As I said on the Arsenal Vision Podcast in the wake of the Stoke match, a great manager anticipates problems- or else gives the opposition so many issues that they don’t have the chance to expose those of his own team. A good manager solves problems, an average manager is just about able to paper over cracks via trial and error and a bad manager creates problems for his own players.

Arsene, for my money, has transitioned into the final category over the last few months. The team is poorly coached and the administrative issues rife within the club show that it is poorly managed too. Wenger has turned down two opportunities to leave on a high and now Arsenal are locked in a loveless marriage driven by nothing more than a mutual fear of loneliness.

When you are living in a moment, it is difficult to analyse how it will be assessed in hindsight. But I think it is becoming clear now that Arsene Wenger is damaging his legacy, even if distance and perspective will eventually abate current wounds and rifts. He will now almost certainly be remembered a little like Brian Clough, as a once great manager whose hubris allowed him to carry on for too long. (You would like to think that alcoholism and relegation will keep the Clough arc distinct from Wenger’s).

Graham’s legacy was tarnished because Arsenal began to drift under his stewardship (also, by the small matter of a brown envelope). Like Arsene, Graham’s tenure has two chapters. The first half full of swashbuckling football and titles with an exciting young team and a second stanza of indifferent fare but a competence in cup competitions.

The Graham timeline is far more compressed, but I think his tenure is not remembered with the reverence it deserved because the second half of it looms larger in the memory than the first and because Wenger swept us off of our feet so soon after it was over.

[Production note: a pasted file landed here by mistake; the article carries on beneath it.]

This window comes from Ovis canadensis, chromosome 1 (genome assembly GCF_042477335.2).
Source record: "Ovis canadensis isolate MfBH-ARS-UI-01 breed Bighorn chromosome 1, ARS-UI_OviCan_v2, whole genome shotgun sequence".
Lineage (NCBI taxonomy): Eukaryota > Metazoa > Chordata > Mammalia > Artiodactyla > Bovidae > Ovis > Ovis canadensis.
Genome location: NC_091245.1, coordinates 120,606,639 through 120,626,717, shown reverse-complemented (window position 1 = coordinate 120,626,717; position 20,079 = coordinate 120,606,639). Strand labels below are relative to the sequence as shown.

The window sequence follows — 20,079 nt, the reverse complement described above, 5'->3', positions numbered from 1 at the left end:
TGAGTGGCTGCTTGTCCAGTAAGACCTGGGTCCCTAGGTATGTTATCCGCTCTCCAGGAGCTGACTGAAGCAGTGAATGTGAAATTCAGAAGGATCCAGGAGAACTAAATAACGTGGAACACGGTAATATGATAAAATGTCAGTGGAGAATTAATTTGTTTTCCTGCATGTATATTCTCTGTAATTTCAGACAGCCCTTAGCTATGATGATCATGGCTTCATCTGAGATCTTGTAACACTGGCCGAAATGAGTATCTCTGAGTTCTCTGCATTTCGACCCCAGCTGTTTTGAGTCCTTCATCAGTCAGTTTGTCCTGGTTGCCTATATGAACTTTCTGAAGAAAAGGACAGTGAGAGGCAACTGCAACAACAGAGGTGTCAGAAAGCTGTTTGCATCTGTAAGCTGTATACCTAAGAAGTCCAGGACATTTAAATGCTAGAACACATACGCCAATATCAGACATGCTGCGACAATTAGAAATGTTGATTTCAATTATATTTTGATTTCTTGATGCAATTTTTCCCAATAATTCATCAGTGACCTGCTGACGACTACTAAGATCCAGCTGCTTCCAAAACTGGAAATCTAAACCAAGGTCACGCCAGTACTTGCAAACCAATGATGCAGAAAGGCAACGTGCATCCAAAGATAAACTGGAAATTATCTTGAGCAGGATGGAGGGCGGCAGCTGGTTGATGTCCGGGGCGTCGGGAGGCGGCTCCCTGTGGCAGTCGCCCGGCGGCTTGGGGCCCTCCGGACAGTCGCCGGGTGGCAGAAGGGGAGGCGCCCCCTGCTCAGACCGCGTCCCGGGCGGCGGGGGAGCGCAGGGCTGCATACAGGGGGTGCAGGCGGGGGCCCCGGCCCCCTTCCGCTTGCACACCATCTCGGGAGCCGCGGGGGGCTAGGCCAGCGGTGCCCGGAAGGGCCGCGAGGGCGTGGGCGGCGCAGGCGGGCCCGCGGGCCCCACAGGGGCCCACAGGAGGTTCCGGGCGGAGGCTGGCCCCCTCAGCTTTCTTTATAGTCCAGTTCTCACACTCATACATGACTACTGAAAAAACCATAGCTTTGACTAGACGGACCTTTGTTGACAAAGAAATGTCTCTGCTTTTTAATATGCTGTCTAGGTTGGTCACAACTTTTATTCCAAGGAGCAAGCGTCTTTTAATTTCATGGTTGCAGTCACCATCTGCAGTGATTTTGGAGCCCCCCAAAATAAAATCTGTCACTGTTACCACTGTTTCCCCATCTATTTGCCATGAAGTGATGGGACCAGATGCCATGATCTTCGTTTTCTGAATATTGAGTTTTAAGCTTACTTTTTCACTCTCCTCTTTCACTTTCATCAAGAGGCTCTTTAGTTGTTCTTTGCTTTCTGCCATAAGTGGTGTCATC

During the veritable mixed bag of ‘Project Youth’, it felt like Arsene had, to indulge a glib football phrase du jour, a philosophy. It was something he believed in and that he pursued with clarity. It might not have worked as he would have liked, but it was something he very obviously stood behind.

Wenger is often accused of stubbornness, but now there is little evidence of a philosophy or a set of ideas to be stubborn about. He just looks lost. Arsenal don’t play attractive football anymore and haven’t for some years, they have moved from beautiful but flawed to just plain flawed. The fans turned a while ago and the players are not committing- on paper or on grass.

With a new contract just signed, the urgency to try and force the manager out from the stands has evaporated. In the away end on Sunday, we resorted to ironic chants of ‘We’re Gonna Win the League (And Now You’re Gonna Believe Us). The next step is probably more empty seats, a shrinking season ticket waiting list and the gnawing realisation that it really didn’t have to be like this.

Follow me on Twitter @Stillberto– Like my page on Facebook– or subscribe to my YouTube channel